I want to taste the ferment style, the worm tub, the hard-and-fast or the low-and-slow distillation techniques, all those sexy bends and curves of the still, how the spirit was cut, the provenance of the oak, the maturation environment and the way all of these work together.
I love oak characteristics, but more so chase whiskies that possess a harmony between the oak and the distillery character. I want to taste the ferment style, the worm tub, the hard-and-fast or the low-and-slow distillation techniques, all those sexy bends and curves of the still, how the spirit was cut, the provenance of the oak, the maturation environment and the way all of these work together. Unashamedly get kicks from this!
Do you have a favourite whisky and if so, what is it and why is it your dram of choice?
Generally, variety reigns supreme. But that being said… Redbreast 15, Yellow Spot, a Duncan Taylor bottling of Mortlach 1993 18 year old, Yoichi (umami-mia!) and Glencadam 14 year old Oloroso cask will always slow a spinning world.
On an objective level, they’re all multi-faceted with a balanced depth. On a subjective (and admittedly oddball) level, in my mind, every smell and sound have a funny aurora-like colour pattern and the colour patterns of these whiskies strike a chord in me.
Are there any figures in the whisky industry that you take inspiration from or would like to emulate one day and if so, who are they and why do you see them as inspirational?
Many, and not just from the whisky industry! None I want to emulate – we all must express our individuality in our arts – but I find endless wisdom, influence and inspiration from Barry Crockett of Midleton Distillery, Christoph Keller at Stählemühle, Julien Frémont in Calvados, and Hubert Germain-Robin in California. They are colourful personalities, all obsessively passionate about their distilling niches, and all have forged unique styles from their own character. With them it never ends – they see the world through their palate, and their spirits come from the soul. It’s personal. To me, they embody my dream: an eclectic and eccentric blend of art and science, with noses deep in glasses.
Where do you see yourself in ten years and what are your future career goals?
Hopefully, a little wiser and certainly with a lot more still experience. We hope kids will be in the picture. I get that most women don’t see themselves raising kids amongst barrels, copper pots and high proof spirits… But the idea of sharing the passion and appreciation for fine spirits and their creation with a child gives me a buzz. #mumgoals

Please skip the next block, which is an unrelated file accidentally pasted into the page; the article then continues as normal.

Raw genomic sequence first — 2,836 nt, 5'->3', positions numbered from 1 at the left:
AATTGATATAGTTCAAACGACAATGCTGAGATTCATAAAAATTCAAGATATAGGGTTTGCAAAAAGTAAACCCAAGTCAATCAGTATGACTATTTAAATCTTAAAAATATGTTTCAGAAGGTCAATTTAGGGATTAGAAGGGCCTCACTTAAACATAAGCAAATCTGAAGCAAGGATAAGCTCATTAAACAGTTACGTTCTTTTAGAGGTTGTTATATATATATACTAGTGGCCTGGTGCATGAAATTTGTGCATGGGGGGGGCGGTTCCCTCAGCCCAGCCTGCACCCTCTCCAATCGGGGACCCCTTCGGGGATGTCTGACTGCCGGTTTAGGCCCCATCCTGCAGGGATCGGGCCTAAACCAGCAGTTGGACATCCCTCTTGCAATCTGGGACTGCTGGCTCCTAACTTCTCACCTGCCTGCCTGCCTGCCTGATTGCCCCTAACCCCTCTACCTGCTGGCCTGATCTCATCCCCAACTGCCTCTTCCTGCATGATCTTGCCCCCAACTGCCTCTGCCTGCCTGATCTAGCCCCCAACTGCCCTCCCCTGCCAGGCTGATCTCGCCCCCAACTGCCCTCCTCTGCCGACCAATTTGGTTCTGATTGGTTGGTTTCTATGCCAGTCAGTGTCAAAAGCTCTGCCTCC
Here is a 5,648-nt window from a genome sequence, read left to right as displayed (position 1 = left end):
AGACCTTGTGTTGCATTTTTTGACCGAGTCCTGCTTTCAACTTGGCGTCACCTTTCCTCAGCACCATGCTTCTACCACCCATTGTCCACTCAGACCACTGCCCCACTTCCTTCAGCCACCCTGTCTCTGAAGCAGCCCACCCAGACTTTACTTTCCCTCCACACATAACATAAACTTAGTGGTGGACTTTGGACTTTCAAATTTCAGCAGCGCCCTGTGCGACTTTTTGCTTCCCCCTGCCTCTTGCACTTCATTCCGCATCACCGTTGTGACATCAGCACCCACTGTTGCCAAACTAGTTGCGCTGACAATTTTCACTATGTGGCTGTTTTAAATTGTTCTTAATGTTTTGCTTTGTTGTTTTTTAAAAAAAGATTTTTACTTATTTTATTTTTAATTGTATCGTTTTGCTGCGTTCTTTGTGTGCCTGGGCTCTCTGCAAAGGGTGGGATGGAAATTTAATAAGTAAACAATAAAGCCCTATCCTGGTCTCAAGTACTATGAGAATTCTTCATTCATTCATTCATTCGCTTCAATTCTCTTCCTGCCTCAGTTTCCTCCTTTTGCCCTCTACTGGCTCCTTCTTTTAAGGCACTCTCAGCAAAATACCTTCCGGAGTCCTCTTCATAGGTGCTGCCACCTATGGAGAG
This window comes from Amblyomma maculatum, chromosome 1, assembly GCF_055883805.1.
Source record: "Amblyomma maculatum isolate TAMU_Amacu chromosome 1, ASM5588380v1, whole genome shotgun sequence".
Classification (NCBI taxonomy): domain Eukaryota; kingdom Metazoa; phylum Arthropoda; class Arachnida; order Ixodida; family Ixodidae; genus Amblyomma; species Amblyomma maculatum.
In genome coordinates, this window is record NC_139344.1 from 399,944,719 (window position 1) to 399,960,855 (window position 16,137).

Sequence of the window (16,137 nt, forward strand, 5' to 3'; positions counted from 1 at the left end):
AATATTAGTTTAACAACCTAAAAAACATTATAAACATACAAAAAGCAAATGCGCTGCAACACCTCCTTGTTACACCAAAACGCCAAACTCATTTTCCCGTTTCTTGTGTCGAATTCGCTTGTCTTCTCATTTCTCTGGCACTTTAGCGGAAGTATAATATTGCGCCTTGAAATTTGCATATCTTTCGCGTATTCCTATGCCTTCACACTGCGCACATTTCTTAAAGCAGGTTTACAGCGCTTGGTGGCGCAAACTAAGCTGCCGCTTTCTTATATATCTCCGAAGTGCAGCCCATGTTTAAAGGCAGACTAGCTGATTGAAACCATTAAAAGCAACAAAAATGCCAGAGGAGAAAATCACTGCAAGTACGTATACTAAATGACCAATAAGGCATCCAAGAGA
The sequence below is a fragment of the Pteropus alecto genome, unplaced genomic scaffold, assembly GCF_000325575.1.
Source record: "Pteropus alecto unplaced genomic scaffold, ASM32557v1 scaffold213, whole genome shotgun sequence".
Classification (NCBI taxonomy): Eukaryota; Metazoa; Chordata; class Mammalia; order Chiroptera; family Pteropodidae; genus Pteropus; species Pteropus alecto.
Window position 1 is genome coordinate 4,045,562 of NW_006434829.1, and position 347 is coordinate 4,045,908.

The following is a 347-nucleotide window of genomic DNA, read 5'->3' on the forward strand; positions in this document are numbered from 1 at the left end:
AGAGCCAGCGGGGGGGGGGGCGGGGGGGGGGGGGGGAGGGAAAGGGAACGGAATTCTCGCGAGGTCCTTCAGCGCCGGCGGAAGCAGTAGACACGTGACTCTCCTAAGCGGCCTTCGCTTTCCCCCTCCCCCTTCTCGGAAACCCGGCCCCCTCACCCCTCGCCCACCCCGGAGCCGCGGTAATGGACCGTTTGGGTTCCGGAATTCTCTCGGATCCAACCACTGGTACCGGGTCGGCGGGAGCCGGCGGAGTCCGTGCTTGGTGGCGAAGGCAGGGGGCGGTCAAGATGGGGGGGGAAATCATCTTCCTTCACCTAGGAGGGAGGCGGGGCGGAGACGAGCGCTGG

Aroma science gives me mega highs, as does the organic chemistry behind the lives of barrel aged spirits from the ground to the bottle. So as far as career goals go, I find myself focussing on these areas with the intention of specialising in them, and also with a growing interest in teaching others the same.
Have you received any odd reactions from family, friends or strangers when you tell them your occupation?
Nothing hilarious to report sadly. Haven’t been burnt at the stake or dubbed a witch (that literally happened to thousands of women distillers in the 1500-1600’s) or anything dramatic yet, just the odd marriage proposal. Really it just takes people back a little- it’s not a garden variety occupation. A great conversation starter!
Do you think being a woman will be irrelevant, an opportunity or an obstacle to your future in the industry?
Irrelevant in the sense that I’m just a person doing their thing, gender aside. A wonderful opportunity to be able to contribute to the breaking down of perceived societal barriers to career due to gender that is happening currently. This really excites me.
There have certainly been times in the wider drinks industry where I have felt like a bit of a sideshow, or that it was assumed that after a bit of hard work I’d bail, but when a person – any sex – shows that they are suited to a role and industry and can hoof it like anybody else, then they are accepted as one of the crew.
An obstacle? Nah. There have certainly been times in the wider drinks industry where I have felt like a bit of a sideshow, or that it was assumed that after a bit of hard work I’d bail, but when a person – any sex – shows that they are suited to a role and industry and can hoof it like anybody else, then they are accepted as one of the crew. I have certainly found this to be true and have experienced very little prejudice within the production side of the industry, and trust that will continue. The distillery folks in Tasmania are a neat bunch, and Sullivans is a cool family.
There have been certain adjustments, though, like learning not to put on eye makeup until after cleaning the still (picture a Gene Simmons’ doppelganger).
Would you like to see more women follow in your footsteps and do you have any advice for women either interested in or unaware of the opportunities in the whisky industry?
You’re darn tootin’ I would! For the vast majority of distillation history, women have been the souls behind spirits; in fact, the invention of the alembic still is generally attributed to a lassie by the name of Mary the Jewess, circa 200CE. Since the Industrial Revolution, distillation (and by default whisky) has become more synonymous with the man’s realm and is no longer on the to-do list of housewives everywhere. Yes, making whisky is often dirty, sweaty, hard work that at many times is not for the faint-hearted (ever spent days on end manoeuvring 250kg barrels?), but hold the phone – why on earth does that mean a woman wouldn’t want to do it or be great at it?
My advice for women is that it is a wonderful path that offers fulfilling and varied opportunities for the creatives, scientists and those who fall in the middle. It’s endlessly fascinating, a sensory hallucination that becomes your existence.
Is life class getting predictable? The board room getting you down? Feel like the only sure thing in life right now is the enrapturing aroma of the Tariquet 12 in your glass? Listen to your nose. Go and say hello to your local friendly distiller, hang out with them, and ask about opportunities in the industry. Don’t live near a distiller? Find one online! Asking is daunting sometimes, but questions make the world go round, right?
Calling you out ladies, dive in!